He popped up from behind a couch where I hadn't been able to see him (fixing some cables), and he looked unexpectedly delighted. "It's so nice to hear you say my real name."

    The happiness in his voice stuck with me, and I made sure I mentally identified him as Daniel, not Dan. I was able to quietly influence our social circle too, referring to him as Daniel always and letting Dan fall out of use.

    Learning a new name/moniker can require some brain retraining (many of my friends are coming out with new identities and new names), but the happiness someone feels when they're referred to by their true name is worth it.

    6 agree
  28. I came into the world as K A T H R I N no E's, Kathrin Jean specifically. My grandma was Kay, my aunt was Kate, so naturally I was Kathi, and if that wasn't enough distinction I was called Kathi Jean by my mom's family and I hated it, hate hate hate, one relative called me Kathi Jean when I was legit too old to be called what I've always felt as my baby name. My mom always called me Kathrin, plus Jean if I was in trouble. When I was seven or eight years old, (I remember this so clearly), one night I got out of bed, went to the dining room where my mom and step-dad were talking, and I declared that I wanted a different nick name because "Kathrin is too formal" my mom stated, "We can call you Kitty instead" in my young mind I though, oh hell no. "Do I look like a Kitty to you?" Precocious. Fucking Kathi Jean stuck and I hated it. I eventually got the Jean dropped outside of my family, but I've always really despised Kathi, Kathie, Kathy, Cathy, definitely not a C, I grew up in the era of the Cathy comic strip, and neither am I Katherine. The spelling of my name has always been problematic, my last name, Gallaher (shake fist at sky) does not have a second G. Even when I'd spell my name out individual letters at a time, people still managed to get it wrong. I'm not Katy GallaGher, thank you very much, at least try.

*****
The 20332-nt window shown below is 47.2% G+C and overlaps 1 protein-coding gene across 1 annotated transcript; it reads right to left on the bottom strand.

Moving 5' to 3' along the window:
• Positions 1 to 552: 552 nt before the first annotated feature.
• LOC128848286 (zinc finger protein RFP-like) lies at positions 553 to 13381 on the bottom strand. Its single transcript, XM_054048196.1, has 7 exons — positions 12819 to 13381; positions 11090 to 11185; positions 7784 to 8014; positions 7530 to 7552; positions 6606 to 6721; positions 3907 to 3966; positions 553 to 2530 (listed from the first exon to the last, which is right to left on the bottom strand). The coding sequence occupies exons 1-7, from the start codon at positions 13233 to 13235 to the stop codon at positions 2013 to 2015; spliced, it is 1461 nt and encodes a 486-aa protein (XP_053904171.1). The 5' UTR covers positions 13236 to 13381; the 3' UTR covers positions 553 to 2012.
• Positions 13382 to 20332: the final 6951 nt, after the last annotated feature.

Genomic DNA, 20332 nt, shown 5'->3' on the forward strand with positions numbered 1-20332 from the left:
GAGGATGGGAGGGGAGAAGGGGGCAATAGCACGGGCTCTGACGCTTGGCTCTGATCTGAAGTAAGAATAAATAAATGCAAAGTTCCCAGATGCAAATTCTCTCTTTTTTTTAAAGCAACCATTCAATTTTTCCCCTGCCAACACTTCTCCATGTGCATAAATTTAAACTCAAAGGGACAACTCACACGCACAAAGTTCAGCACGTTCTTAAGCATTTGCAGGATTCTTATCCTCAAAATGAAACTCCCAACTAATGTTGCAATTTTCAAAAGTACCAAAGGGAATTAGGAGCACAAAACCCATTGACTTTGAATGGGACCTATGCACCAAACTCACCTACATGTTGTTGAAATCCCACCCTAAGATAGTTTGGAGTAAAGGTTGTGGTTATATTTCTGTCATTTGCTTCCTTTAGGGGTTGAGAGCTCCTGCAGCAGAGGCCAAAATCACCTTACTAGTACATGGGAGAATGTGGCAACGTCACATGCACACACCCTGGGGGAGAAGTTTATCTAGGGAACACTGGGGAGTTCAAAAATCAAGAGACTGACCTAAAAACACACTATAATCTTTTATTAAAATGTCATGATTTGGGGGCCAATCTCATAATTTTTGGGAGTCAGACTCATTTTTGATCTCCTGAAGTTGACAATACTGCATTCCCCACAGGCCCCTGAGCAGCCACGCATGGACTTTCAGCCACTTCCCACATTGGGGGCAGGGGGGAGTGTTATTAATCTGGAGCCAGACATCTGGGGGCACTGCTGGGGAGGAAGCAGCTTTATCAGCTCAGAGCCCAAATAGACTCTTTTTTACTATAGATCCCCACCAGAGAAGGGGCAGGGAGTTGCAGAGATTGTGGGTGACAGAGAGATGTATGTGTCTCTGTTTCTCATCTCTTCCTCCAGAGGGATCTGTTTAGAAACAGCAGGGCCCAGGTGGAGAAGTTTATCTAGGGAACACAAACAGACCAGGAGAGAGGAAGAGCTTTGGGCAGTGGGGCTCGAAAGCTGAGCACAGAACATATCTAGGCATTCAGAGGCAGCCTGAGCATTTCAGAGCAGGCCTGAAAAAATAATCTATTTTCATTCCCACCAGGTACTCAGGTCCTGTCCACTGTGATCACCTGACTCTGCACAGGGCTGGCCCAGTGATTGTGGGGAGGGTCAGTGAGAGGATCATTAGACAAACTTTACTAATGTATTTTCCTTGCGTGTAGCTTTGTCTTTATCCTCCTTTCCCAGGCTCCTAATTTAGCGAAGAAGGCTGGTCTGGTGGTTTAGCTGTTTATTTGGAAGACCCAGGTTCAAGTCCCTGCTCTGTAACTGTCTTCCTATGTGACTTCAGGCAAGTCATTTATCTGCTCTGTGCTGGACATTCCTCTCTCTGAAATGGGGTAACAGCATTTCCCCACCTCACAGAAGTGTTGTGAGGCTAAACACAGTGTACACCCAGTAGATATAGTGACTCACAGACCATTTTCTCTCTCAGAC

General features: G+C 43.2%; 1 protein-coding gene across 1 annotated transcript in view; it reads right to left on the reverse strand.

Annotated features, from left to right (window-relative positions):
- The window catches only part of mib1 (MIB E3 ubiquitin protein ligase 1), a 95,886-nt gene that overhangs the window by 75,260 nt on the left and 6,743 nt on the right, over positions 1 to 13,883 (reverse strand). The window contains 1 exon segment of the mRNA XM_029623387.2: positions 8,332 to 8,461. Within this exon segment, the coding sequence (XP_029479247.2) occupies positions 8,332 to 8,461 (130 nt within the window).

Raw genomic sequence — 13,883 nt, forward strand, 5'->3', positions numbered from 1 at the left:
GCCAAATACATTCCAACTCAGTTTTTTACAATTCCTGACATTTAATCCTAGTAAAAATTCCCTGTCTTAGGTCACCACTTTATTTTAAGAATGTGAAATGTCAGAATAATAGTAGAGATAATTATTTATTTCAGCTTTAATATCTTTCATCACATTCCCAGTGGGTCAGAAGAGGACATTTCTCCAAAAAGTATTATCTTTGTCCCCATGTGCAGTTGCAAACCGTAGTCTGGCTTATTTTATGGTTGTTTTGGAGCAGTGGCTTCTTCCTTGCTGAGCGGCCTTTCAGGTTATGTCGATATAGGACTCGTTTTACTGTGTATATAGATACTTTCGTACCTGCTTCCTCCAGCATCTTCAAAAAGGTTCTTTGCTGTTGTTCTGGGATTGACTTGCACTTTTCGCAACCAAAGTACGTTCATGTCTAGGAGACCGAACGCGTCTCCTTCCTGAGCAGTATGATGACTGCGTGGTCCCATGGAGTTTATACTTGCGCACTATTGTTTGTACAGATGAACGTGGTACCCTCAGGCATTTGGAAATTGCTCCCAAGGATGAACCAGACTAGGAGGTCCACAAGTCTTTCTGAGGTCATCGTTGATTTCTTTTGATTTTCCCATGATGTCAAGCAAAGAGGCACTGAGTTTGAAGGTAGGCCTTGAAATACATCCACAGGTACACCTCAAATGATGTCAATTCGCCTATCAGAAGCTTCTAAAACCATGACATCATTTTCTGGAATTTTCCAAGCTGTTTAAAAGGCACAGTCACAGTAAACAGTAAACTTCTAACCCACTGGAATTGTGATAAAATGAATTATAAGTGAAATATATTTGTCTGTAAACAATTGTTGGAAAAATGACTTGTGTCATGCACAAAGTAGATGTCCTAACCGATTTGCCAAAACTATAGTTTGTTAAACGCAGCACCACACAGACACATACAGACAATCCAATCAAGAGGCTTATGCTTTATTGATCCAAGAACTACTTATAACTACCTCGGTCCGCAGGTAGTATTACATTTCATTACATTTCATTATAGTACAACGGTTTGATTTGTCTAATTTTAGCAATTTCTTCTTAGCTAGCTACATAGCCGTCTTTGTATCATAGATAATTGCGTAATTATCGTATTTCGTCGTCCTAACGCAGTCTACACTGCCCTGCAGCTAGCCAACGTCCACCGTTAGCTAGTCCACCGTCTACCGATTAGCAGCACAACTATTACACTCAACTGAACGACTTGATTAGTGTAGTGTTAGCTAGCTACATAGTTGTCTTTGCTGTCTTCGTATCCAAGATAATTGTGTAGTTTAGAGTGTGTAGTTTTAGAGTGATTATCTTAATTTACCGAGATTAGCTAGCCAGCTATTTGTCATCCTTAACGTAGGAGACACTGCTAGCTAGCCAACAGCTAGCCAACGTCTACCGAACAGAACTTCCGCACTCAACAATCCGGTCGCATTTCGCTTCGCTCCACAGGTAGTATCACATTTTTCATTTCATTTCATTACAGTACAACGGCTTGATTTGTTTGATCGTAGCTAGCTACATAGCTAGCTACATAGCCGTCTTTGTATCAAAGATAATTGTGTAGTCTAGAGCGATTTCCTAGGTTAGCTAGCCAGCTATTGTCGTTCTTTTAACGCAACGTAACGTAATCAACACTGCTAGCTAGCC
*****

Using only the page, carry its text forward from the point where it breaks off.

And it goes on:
Back in the early days of the internet, before browser based email (and AOL) every time I moved I had to get a new ISP, Kathi with an I was always taken so I started using Qathi with a Q, I started signing off with Q and Q stuck, stuck hard, and I embraced it gleefully. Years later when Payroll started writing checks to Qathi I didn't correct them, I spent my new money to legally change it to Qathrin in '98. In '03 as part of divorce proceedings I changed my middle and last names, shifting my last to my middle and gave myself my grandmother's surname, thinking people would be able to spell that correctly (surprisingly, no). I have been going by Q Hart ever since.

    However, with all my name changing, my legal identity has become difficult to prove, when I have to validate my identity I take every legal document I have to demonstrate I am in fact me. When I live in Washington it wasn't a problem, we're allowed to have multiple aliases to accommodate for nick names, married names, religious names and the like, but once I moved out of Washington it became problematic. Changing my SSN was mostly easy. Oddly I got flack from the social security office, full on eye rolling and judgement for choosing the name I want. I only JUST learned that I can change my birth certificate. REJOICE!

    Q v Qathi has become a filter, I introduce myself as Q in casual social settings, as a performer, my resume etc., as people get to know me more there seems to be a natural adoption to calling me Qathi in more intimate relationships. At home I'm Qathi, in public I'm Q, professionally people automatically call me Miss Q, which is fine with me, confounding, but fine. I live in the South now, it's normal to address women, (especially older women) this way, deference and all.

    Kathi though. No. Always no. I've always hated it for myself, it never felt like it fit me.

  29. My brother has switched to a more "adult" nickname, but I stubbornly refuse to switch because it is my job as his little sister to make him mad in as many ways as possible πŸ˜‰ In all other cases I do my best to call people the name they wish to be called. I tell me students on the first day of school "tell me now what nickname/middle name/version you want because if you let me learn it wrong it will stick!" and usually they comply, but occasionally they never say anything until half way through the year! One student likes to just subtly write her nickname on papers until you figure it out… sigh.